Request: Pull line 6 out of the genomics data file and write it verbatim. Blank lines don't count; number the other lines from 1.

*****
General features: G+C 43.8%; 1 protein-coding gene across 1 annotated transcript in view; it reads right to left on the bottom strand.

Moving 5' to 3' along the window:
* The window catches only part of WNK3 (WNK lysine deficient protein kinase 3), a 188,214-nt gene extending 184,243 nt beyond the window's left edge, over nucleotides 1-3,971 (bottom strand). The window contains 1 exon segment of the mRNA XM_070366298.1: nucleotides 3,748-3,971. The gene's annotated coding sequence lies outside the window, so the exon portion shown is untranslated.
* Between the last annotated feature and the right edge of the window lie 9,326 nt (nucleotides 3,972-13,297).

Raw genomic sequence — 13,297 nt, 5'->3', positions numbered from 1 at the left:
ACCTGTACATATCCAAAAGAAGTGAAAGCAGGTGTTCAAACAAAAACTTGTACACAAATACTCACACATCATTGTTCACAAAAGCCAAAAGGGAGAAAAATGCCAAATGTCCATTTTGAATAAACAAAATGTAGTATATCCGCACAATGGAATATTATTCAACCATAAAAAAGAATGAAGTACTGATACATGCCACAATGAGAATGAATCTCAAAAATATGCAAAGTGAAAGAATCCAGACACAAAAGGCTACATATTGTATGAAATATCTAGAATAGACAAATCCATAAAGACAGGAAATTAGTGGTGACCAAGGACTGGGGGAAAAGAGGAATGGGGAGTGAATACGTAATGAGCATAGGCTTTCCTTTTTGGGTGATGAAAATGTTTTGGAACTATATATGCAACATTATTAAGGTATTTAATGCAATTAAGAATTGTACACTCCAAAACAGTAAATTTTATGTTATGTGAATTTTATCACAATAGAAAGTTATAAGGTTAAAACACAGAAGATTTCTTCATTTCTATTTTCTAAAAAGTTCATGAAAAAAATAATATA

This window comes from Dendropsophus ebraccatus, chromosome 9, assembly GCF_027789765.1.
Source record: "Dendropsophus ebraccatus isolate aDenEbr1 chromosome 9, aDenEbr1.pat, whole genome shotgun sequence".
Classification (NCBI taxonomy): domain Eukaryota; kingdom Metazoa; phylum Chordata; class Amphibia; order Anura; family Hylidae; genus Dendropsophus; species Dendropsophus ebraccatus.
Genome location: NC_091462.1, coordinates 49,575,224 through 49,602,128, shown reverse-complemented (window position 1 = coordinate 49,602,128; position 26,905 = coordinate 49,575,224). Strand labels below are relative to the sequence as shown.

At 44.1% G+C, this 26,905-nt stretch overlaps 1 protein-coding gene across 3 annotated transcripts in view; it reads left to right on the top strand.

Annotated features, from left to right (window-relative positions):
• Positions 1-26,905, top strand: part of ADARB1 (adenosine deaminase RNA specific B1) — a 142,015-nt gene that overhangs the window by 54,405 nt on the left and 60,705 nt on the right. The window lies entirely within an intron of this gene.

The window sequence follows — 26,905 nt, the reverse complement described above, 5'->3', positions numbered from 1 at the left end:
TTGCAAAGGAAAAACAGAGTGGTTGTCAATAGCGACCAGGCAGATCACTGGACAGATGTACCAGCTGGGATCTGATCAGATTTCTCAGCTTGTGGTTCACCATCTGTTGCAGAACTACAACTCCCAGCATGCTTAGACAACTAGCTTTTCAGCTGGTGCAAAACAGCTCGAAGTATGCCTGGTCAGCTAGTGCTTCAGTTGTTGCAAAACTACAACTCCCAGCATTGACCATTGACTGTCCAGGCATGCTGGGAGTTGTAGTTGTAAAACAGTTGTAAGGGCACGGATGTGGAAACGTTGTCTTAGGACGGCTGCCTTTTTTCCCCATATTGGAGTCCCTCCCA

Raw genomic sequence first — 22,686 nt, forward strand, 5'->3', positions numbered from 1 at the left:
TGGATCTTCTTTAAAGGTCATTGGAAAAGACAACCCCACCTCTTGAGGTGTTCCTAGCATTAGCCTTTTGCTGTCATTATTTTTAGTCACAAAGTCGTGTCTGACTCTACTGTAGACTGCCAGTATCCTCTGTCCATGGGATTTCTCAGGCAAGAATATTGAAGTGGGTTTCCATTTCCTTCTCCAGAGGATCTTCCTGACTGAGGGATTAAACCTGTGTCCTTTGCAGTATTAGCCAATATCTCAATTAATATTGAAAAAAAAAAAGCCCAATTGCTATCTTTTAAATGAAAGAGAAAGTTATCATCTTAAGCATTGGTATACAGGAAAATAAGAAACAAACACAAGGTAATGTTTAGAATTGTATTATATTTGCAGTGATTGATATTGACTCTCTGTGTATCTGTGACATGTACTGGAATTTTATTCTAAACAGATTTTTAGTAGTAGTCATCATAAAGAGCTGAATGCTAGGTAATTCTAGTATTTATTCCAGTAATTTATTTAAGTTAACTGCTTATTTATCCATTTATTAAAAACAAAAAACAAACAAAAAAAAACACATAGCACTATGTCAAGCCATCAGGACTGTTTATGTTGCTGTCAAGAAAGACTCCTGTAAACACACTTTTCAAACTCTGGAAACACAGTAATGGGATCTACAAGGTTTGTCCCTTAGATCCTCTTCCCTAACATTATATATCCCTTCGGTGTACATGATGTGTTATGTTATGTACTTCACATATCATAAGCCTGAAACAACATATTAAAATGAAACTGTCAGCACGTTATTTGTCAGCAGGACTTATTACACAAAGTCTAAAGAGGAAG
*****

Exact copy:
ACCTGTACATATCCAAAAGAAGTGAAAGCAGGTGTTCAAACAAAAACTTGTACACAAATACTCACACATCATTGTTCACAAAAGCCAAAAGGGAGAAAAATGCCAAATGTCCATTTTGAATAAACAAAATGTAGTATATCCGCACAATGGAATATTATTCAACCATAAAAAAGAATGAAGTACTGATACATGCCACAATGAGAATGAATCTCAAAAATATGCAAAGTGAAAGAATCCAGACACAAAAGGCTACATATTGTATGAAATATCTAGAATAGACAAATCCATAAAGACAGGAAATTAGTGGTGACCAAGGACTGGGGGAAAAGAGGAATGGGGAGTGAATACGTAATGAGCATAGGCTTTCCTTTTTGGGTGATGAAAATGTTTTGGAACTATATATGCAACATTATTAAGGTATTTAATGCAATTAAGAATTGTACACTCCAAAACAGTAAATTTTATGTTATGTGAATTTTATCACAATAGAAAGTTATAAGGTTAAAACACAGAAGATTTCTTCATTTCTATTTTCTAAAAAGTTCATGAAAAAAATAATATA